Sets and locations in Cincinnati double for Davis’ New York Brownstone, the office of Columbia Records executive George Butler, and for performance spaces in the flashback sequences that could make up as much as 40% of the film.
The filmmakers are adamant that “Miles Ahead” not be considered a biopic, but rather an interpretation of what made the trumpeter tick. “It’s like wall-to-wall truth, not wall-to-wall facts,” explains Cheadle, who says the script ideas he rejected were too traditional in tone, and too aggressive in scope. “We’re much closer to something like historical fiction, where this is a composition of our making, using Miles as our inspiration, our muse, to tell a story from our perspective.”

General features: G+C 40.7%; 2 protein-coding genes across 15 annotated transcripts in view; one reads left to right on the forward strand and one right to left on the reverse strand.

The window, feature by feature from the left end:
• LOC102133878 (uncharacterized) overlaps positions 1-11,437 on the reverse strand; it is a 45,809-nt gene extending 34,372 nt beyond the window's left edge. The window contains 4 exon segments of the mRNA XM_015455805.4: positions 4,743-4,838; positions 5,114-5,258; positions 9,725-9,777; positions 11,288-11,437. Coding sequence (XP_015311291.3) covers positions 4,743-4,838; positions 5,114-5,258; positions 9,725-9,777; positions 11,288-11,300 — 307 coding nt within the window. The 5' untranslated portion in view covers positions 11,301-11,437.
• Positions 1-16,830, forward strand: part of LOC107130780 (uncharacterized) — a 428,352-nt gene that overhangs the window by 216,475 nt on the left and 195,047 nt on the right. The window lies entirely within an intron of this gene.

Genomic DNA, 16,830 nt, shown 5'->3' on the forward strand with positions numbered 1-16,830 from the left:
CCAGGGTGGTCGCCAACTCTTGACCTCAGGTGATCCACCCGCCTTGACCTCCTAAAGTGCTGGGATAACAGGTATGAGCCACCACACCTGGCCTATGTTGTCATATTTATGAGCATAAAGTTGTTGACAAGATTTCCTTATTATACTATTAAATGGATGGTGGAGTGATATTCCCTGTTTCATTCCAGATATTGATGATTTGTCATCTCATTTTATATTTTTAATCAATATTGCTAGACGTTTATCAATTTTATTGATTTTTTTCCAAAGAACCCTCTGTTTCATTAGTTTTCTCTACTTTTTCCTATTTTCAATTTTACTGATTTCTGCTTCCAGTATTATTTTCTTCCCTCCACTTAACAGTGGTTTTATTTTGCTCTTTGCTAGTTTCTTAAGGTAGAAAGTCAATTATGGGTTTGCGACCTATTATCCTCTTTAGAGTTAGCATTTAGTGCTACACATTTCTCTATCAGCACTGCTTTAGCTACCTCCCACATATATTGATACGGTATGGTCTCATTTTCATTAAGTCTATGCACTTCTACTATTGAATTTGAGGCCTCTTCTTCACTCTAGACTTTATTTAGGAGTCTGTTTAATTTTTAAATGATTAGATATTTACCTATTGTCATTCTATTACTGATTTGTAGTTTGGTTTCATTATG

At the time of Davis’ Rock ’n’ Roll Hall of Fame induction ceremony in 2006, his nephew, Vince Wilburn Jr., a producer on the movie, was asked if a Miles Davis film was in the works. And, as Cheadle recalls now — adding that he didn’t know it then — Wilburn had said, “ ‘Yes, and Don Cheadle’s going to play him.’ ”
Wilburn, who played a role in coaxing the man he calls “Uncle Miles” out of retirement in 1980, confirms the story. “We just knew (Cheadle) would fit,” he says, calling the actor’s performance “his interpretation; his spin.” Adds Erin Davis, the trumpeter’s son and also a producer on the feature: “I can say that the direction of the film is going to be what Miles would have liked.”